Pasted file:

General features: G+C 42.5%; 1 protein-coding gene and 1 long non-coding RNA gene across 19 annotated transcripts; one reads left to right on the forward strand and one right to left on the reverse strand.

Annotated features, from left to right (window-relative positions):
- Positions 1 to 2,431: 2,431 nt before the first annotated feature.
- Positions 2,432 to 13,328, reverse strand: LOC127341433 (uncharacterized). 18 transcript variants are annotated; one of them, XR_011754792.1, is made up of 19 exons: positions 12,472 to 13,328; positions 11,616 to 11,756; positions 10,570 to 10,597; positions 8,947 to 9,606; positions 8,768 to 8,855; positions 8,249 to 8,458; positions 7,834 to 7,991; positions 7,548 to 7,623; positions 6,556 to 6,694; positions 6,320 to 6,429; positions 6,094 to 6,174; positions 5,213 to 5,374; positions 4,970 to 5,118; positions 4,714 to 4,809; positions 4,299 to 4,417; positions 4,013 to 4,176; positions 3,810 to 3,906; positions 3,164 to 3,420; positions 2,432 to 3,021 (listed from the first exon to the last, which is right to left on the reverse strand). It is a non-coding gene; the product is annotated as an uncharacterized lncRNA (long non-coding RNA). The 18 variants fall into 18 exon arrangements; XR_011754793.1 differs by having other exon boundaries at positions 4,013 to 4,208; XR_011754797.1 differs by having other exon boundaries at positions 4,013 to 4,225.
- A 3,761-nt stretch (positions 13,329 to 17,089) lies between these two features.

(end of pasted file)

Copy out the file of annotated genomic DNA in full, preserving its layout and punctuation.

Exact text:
General features: G+C 42.5%; 1 protein-coding gene and 1 long non-coding RNA gene across 19 annotated transcripts; one reads left to right on the forward strand and one right to left on the reverse strand.

Annotated features, from left to right (window-relative positions):
- Positions 1 to 2,431: 2,431 nt before the first annotated feature.
- Positions 2,432 to 13,328, reverse strand: LOC127341433 (uncharacterized). 18 transcript variants are annotated; one of them, XR_011754792.1, is made up of 19 exons: positions 12,472 to 13,328; positions 11,616 to 11,756; positions 10,570 to 10,597; positions 8,947 to 9,606; positions 8,768 to 8,855; positions 8,249 to 8,458; positions 7,834 to 7,991; positions 7,548 to 7,623; positions 6,556 to 6,694; positions 6,320 to 6,429; positions 6,094 to 6,174; positions 5,213 to 5,374; positions 4,970 to 5,118; positions 4,714 to 4,809; positions 4,299 to 4,417; positions 4,013 to 4,176; positions 3,810 to 3,906; positions 3,164 to 3,420; positions 2,432 to 3,021 (listed from the first exon to the last, which is right to left on the reverse strand). It is a non-coding gene; the product is annotated as an uncharacterized lncRNA (long non-coding RNA). The 18 variants fall into 18 exon arrangements; XR_011754793.1 differs by having other exon boundaries at positions 4,013 to 4,208; XR_011754797.1 differs by having other exon boundaries at positions 4,013 to 4,225.
- A 3,761-nt stretch (positions 13,329 to 17,089) lies between these two features.